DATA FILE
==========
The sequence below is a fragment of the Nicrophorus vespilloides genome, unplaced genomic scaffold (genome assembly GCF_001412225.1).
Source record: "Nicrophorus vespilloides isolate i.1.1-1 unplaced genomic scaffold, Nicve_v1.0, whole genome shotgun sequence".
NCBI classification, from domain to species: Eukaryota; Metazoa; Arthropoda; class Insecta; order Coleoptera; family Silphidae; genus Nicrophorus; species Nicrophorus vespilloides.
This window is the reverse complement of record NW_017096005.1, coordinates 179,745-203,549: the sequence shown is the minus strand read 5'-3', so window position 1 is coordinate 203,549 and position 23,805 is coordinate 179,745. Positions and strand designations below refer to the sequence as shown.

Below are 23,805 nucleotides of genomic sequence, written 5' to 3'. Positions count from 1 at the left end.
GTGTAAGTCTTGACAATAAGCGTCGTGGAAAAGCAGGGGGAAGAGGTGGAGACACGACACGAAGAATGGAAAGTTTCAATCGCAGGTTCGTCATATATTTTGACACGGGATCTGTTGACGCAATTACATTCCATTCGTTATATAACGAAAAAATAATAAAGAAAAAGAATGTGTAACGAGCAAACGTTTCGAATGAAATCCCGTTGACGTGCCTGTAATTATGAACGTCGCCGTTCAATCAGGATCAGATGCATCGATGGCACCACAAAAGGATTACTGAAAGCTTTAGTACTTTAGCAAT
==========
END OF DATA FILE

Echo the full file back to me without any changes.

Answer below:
The sequence below is a fragment of the Nicrophorus vespilloides genome, unplaced genomic scaffold (genome assembly GCF_001412225.1).
Source record: "Nicrophorus vespilloides isolate i.1.1-1 unplaced genomic scaffold, Nicve_v1.0, whole genome shotgun sequence".
NCBI classification, from domain to species: Eukaryota; Metazoa; Arthropoda; class Insecta; order Coleoptera; family Silphidae; genus Nicrophorus; species Nicrophorus vespilloides.
This window is the reverse complement of record NW_017096005.1, coordinates 179,745-203,549: the sequence shown is the minus strand read 5'-3', so window position 1 is coordinate 203,549 and position 23,805 is coordinate 179,745. Positions and strand designations below refer to the sequence as shown.

Below are 23,805 nucleotides of genomic sequence, written 5' to 3'. Positions count from 1 at the left end.
GTGTAAGTCTTGACAATAAGCGTCGTGGAAAAGCAGGGGGAAGAGGTGGAGACACGACACGAAGAATGGAAAGTTTCAATCGCAGGTTCGTCATATATTTTGACACGGGATCTGTTGACGCAATTACATTCCATTCGTTATATAACGAAAAAATAATAAAGAAAAAGAATGTGTAACGAGCAAACGTTTCGAATGAAATCCCGTTGACGTGCCTGTAATTATGAACGTCGCCGTTCAATCAGGATCAGATGCATCGATGGCACCACAAAAGGATTACTGAAAGCTTTAGTACTTTAGCAAT